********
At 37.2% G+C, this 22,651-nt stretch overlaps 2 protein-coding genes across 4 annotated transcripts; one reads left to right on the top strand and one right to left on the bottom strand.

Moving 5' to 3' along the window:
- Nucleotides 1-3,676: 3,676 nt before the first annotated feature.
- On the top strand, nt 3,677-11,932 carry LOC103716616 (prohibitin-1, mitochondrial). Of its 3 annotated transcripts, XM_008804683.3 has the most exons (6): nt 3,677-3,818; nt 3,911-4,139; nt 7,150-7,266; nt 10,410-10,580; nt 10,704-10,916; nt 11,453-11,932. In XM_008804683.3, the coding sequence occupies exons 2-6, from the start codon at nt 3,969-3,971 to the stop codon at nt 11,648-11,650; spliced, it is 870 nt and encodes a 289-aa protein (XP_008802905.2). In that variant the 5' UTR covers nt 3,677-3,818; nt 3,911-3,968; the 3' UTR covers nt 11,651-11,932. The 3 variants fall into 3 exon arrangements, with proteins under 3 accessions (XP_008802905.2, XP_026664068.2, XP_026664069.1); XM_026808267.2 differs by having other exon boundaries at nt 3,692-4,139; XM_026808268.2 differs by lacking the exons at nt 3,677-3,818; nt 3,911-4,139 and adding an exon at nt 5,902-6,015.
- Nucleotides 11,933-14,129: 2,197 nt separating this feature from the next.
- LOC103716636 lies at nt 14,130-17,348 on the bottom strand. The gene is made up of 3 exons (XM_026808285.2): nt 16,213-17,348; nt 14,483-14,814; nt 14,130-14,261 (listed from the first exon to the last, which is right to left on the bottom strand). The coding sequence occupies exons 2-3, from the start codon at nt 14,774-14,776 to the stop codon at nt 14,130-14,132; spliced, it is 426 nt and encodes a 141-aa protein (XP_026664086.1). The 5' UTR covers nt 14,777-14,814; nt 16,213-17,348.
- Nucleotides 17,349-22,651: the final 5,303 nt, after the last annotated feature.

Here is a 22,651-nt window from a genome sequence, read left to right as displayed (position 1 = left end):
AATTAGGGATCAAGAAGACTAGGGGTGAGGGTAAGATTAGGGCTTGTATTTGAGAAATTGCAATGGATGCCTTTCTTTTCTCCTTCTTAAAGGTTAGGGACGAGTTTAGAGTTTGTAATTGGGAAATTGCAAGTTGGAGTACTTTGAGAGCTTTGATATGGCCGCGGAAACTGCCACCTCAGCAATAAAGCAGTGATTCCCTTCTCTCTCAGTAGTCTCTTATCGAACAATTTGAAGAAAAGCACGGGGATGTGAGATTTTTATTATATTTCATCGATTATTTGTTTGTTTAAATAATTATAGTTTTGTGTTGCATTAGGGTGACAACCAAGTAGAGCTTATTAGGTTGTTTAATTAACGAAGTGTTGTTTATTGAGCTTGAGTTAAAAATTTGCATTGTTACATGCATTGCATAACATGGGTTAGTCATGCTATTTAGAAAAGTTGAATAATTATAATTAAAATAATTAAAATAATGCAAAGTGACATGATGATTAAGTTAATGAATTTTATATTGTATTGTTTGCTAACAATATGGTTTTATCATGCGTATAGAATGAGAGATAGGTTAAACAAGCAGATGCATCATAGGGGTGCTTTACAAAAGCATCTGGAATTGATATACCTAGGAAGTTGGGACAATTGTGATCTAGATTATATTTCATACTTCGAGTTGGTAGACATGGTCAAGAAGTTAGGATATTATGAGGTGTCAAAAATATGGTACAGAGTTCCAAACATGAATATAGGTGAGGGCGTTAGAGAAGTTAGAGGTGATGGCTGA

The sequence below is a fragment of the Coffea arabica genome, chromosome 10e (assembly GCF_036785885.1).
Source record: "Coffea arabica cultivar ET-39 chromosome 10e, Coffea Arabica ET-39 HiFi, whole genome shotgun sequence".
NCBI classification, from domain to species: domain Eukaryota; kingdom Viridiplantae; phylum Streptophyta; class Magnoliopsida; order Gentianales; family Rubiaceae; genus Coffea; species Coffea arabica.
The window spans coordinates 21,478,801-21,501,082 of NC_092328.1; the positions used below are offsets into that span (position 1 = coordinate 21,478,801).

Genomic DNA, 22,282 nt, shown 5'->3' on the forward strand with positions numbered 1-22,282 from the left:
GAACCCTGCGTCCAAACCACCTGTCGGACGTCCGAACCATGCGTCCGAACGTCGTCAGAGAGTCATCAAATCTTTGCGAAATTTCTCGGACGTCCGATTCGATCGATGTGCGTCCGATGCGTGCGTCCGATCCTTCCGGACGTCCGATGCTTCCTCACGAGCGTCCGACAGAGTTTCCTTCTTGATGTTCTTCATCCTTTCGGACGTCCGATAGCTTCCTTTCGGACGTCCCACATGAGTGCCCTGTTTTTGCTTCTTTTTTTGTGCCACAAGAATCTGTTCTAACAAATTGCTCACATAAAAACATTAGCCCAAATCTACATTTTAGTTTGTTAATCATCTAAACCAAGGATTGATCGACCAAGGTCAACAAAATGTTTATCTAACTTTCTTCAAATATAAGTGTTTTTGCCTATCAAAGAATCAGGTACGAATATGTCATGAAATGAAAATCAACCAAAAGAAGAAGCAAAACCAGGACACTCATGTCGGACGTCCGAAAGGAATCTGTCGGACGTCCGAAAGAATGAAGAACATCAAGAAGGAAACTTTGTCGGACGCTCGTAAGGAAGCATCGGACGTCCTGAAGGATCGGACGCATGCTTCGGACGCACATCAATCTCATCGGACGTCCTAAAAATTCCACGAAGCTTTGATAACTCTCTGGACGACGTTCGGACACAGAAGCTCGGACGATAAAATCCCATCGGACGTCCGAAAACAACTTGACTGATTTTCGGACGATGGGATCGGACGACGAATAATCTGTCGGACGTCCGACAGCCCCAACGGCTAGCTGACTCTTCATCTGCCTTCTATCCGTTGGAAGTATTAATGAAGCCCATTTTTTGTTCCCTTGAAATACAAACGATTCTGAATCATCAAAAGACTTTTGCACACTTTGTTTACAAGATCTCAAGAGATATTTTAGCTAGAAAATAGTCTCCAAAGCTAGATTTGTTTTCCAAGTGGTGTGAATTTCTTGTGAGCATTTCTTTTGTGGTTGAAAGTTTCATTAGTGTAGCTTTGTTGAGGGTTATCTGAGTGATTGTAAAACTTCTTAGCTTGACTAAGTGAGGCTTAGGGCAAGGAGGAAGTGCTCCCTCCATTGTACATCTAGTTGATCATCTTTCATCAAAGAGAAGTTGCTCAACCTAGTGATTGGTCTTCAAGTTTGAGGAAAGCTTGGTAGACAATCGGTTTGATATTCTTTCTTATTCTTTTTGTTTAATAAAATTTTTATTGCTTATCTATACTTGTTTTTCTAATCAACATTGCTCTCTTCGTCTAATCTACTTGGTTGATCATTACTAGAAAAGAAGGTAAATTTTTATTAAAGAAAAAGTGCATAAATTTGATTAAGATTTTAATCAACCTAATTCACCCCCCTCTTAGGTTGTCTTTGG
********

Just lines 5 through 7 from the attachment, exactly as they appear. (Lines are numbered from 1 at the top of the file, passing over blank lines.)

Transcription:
- Nucleotides 11,933-14,129: 2,197 nt separating this feature from the next.
- LOC103716636 lies at nt 14,130-17,348 on the bottom strand. The gene is made up of 3 exons (XM_026808285.2): nt 16,213-17,348; nt 14,483-14,814; nt 14,130-14,261 (listed from the first exon to the last, which is right to left on the bottom strand). The coding sequence occupies exons 2-3, from the start codon at nt 14,774-14,776 to the stop codon at nt 14,130-14,132; spliced, it is 426 nt and encodes a 141-aa protein (XP_026664086.1). The 5' UTR covers nt 14,777-14,814; nt 16,213-17,348.
- Nucleotides 17,349-22,651: the final 5,303 nt, after the last annotated feature.